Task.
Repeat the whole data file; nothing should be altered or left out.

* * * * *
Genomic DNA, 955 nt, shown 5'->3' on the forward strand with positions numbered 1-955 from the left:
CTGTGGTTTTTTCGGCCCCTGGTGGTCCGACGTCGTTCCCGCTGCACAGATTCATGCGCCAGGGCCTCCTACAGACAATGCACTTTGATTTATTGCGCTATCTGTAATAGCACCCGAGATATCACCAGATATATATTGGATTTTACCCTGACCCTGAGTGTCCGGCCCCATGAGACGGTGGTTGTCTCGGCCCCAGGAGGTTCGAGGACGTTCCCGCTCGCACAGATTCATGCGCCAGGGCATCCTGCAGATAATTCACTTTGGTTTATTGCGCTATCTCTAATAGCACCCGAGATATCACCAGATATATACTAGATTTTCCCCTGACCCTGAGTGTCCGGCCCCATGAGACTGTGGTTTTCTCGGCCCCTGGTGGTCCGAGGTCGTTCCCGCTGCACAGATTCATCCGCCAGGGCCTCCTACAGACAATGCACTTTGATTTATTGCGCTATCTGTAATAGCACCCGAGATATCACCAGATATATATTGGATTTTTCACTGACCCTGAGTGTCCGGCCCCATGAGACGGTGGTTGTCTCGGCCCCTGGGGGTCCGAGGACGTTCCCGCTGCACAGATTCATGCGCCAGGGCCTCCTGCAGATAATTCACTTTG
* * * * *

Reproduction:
Genomic DNA, 955 nt, shown 5'->3' on the forward strand with positions numbered 1-955 from the left:
CTGTGGTTTTTTCGGCCCCTGGTGGTCCGACGTCGTTCCCGCTGCACAGATTCATGCGCCAGGGCCTCCTACAGACAATGCACTTTGATTTATTGCGCTATCTGTAATAGCACCCGAGATATCACCAGATATATATTGGATTTTACCCTGACCCTGAGTGTCCGGCCCCATGAGACGGTGGTTGTCTCGGCCCCAGGAGGTTCGAGGACGTTCCCGCTCGCACAGATTCATGCGCCAGGGCATCCTGCAGATAATTCACTTTGGTTTATTGCGCTATCTCTAATAGCACCCGAGATATCACCAGATATATACTAGATTTTCCCCTGACCCTGAGTGTCCGGCCCCATGAGACTGTGGTTTTCTCGGCCCCTGGTGGTCCGAGGTCGTTCCCGCTGCACAGATTCATCCGCCAGGGCCTCCTACAGACAATGCACTTTGATTTATTGCGCTATCTGTAATAGCACCCGAGATATCACCAGATATATATTGGATTTTTCACTGACCCTGAGTGTCCGGCCCCATGAGACGGTGGTTGTCTCGGCCCCTGGGGGTCCGAGGACGTTCCCGCTGCACAGATTCATGCGCCAGGGCCTCCTGCAGATAATTCACTTTG